Yes, there’s a prince, a stepmother (of sorts) and stepsisters, and a ball. That’s where the Cinderella influence ends, for the most part. In this world, set in a futuristic Asian alliance (specifically New Beijing), humans survive as best as they can with a 100% fatal plague ravaging the population, androids are commonplace as household servants, and cyborgs are second-class citizens at best. Cinder, an orphan with a gift for mechanics no memory of her life before age 11, when she woke up with her machine parts, is one of the latter. Her life is fairly unexciting until the heir to the empire, Prince Kai, shows up at her shop and asks her to repair one of his androids. When the younger of her stepsisters, Peony, gets the plague after she accompanies Cinder to a junkyard to salvage some parts, Cinder’s stepmother volunteers her for a government program that uses cyborgs as guinea pigs for potential cures to the plague– basically a death sentence. Except somehow, she doesn’t get sick. She then finds herself fighting against the clock to find a cure in time to save both the Emperor and Peony, and unwillingly at the center of a plot by the mysterious queen of the Lunars (the descendants of colonists on the moon, who are no longer fully human themselves) to enslave Kai into a marriage that will allow her to establish power on Earth, while trying to fight her own forbidden attraction to him. And she finally learns the truth about her own mysterious past.
Other notes: I definitely plan to continue with this series, and am currently on the waiting list to get the e-book from my local library system.

Spending freeze update

Now that we’re almost halfway through the month, it’s probably time to check in. So here’s how the Living Well Spending Zero challenge has been going for us so far:

The first week: easier than I thought.
For me, anyway. It helps a lot that I’ve already put a self-imposed moratorium on spending on the areas I’m most tempted in–mainly, craft supplies and books. I have plenty of both and am trying to work my way through that. Music too, to some extent, but I can stream new stuff on Amazon Prime and can therefore wait to make sure I really want to add these albums to my collection.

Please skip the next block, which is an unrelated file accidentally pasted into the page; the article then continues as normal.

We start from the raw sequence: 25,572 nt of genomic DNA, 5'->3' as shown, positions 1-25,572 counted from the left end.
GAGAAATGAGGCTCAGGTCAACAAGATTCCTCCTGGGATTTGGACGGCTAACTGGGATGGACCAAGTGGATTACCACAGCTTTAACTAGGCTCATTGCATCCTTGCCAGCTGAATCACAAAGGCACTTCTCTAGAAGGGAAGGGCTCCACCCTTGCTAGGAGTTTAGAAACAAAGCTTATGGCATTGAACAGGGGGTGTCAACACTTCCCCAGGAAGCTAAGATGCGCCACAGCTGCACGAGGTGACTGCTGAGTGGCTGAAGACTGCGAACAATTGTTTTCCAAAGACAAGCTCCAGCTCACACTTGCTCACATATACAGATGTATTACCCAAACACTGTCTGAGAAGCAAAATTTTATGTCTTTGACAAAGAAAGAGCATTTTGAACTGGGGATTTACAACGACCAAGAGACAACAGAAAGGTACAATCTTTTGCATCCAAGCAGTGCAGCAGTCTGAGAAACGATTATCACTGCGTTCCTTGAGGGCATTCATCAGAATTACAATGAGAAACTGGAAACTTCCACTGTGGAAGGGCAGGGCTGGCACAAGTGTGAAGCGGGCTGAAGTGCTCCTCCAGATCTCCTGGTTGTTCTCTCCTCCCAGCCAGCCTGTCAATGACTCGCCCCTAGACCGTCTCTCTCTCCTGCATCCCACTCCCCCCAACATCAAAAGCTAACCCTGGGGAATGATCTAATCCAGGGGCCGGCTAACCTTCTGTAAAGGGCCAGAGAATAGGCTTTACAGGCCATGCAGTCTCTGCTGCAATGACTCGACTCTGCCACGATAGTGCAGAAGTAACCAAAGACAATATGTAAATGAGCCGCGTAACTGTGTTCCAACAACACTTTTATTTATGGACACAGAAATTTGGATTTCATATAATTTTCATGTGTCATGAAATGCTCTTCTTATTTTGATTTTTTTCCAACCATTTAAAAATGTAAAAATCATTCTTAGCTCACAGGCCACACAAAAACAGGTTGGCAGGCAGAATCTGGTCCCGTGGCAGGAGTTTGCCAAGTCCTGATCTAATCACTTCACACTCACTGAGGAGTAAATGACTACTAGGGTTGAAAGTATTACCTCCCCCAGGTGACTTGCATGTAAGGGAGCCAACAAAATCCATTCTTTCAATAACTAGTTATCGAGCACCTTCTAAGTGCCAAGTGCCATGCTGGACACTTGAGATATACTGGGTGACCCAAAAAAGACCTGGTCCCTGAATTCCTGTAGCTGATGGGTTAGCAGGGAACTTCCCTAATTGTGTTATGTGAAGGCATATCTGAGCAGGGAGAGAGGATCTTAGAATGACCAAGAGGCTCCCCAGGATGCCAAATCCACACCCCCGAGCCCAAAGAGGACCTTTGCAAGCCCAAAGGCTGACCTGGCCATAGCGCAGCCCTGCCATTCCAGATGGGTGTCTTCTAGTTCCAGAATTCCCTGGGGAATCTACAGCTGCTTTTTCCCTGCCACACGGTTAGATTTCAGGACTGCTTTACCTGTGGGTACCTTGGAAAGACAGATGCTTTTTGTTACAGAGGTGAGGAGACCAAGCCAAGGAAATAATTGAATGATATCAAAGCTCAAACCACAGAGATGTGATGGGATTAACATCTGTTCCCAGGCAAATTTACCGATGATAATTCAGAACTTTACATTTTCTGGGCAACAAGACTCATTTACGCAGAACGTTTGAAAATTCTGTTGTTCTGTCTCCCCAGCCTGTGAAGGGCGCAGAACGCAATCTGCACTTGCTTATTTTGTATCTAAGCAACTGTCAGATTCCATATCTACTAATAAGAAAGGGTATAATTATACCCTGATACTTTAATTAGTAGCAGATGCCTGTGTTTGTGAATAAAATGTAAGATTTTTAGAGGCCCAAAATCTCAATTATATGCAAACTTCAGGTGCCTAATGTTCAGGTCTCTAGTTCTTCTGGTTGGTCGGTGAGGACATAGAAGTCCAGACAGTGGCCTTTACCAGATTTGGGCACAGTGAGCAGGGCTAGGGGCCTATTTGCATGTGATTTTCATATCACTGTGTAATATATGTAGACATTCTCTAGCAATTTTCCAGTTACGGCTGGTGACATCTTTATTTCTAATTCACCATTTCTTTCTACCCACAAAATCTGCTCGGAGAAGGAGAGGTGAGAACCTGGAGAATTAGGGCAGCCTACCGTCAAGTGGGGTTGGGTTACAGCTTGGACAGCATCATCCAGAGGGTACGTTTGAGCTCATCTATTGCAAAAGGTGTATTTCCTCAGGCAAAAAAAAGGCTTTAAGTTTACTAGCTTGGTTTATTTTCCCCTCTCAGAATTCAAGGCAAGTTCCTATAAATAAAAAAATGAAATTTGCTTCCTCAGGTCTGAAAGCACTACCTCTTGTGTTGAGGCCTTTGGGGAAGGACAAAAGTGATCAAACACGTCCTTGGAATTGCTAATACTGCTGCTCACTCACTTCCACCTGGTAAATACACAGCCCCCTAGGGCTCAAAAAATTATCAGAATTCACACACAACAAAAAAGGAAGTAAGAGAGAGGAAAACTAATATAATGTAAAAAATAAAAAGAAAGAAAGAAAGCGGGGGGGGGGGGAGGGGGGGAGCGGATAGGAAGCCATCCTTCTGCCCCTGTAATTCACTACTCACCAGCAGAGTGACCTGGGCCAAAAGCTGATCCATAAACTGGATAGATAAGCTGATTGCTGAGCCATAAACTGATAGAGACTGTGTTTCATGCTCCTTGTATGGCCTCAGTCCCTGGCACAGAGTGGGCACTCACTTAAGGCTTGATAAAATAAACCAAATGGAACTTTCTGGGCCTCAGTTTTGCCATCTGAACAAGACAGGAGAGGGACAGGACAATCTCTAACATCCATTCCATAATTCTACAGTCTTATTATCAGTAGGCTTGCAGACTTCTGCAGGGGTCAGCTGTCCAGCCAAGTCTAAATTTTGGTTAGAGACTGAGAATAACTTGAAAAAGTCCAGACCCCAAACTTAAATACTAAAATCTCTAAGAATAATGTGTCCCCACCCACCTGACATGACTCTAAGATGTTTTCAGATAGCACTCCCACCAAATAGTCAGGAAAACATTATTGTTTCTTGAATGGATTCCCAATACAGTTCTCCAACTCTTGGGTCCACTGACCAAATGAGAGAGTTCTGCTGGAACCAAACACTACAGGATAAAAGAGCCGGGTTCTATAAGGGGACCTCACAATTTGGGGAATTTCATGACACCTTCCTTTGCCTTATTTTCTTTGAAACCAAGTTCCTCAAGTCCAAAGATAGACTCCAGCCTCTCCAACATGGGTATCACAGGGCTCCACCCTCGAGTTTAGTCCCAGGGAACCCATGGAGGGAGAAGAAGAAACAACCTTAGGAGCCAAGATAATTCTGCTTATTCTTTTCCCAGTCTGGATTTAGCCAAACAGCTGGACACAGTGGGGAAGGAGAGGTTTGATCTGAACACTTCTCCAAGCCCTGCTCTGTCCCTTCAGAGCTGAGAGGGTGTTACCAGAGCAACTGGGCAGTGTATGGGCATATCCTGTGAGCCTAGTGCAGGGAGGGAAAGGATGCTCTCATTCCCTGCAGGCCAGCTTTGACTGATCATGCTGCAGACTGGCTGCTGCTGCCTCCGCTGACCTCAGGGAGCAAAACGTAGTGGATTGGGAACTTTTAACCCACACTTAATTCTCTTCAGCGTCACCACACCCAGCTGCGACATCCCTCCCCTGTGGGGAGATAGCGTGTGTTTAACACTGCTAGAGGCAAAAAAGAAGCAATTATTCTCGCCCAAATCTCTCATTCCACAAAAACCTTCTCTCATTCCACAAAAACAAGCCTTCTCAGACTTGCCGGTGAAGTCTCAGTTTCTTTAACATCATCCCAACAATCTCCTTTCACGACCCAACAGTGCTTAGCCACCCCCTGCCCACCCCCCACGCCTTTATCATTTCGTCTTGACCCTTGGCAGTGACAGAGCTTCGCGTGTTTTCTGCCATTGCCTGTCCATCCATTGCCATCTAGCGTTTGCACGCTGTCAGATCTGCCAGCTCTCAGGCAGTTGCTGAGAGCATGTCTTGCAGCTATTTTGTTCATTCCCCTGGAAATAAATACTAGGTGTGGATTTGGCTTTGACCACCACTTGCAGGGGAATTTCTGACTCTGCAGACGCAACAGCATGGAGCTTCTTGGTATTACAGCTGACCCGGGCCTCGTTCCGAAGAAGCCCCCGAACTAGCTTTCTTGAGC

Food was what I was most concerned about, since I usually plan based on grocery sales. Not every meal was great, but we managed with what’s in our pantry, only buying $12 of groceries over the weekend. (Milk, cheese and eggs, since that stuff doesn’t necessarily keep. Also a loaf of bread so we could quickly make grilled cheese sandwiches for lunch that day.) Since we usually spend between $75-$100 at the grocery store in a week, depending on if we also need household items like dishwasher detergent or I’m stocking up on sale meats, that’s significant savings! And, since we were able to use cash (more on that later), it certainly helped with our goal of paying off our credit card.

My husband had a bit of a harder time, since he volunteered to not buy Coke (his favorite drink), and didn’t really have anything to munch on at work. So there was one cheat day where he just had to buy something to get through the day. He brought snacks after that.

The second week: getting harder.
One major challenge was Friday. We had already planned a day trip to one of the two somewhat local aquariums before this came up, since he had a day off of work. And we decided to still go. The admission itself was already paid for, thanks to a Groupon that I’d bought back in September. But we still needed to pay for parking and food. I found out when we got there that we actually could have brought our own food, thanks to some people we spotted who had brought lunchboxes. Oh well, noted for next time. But we did bring cash to cover those things. Aside from that, a postcard (our traditional souvenir from the places we travel together, since those fit very nicely in a scrapbook) and a small item for the baby’s room ($5), we didn’t buy anything else, and stayed enough under our allotted budget that we were able to use the rest of the cash for that small grocery trip!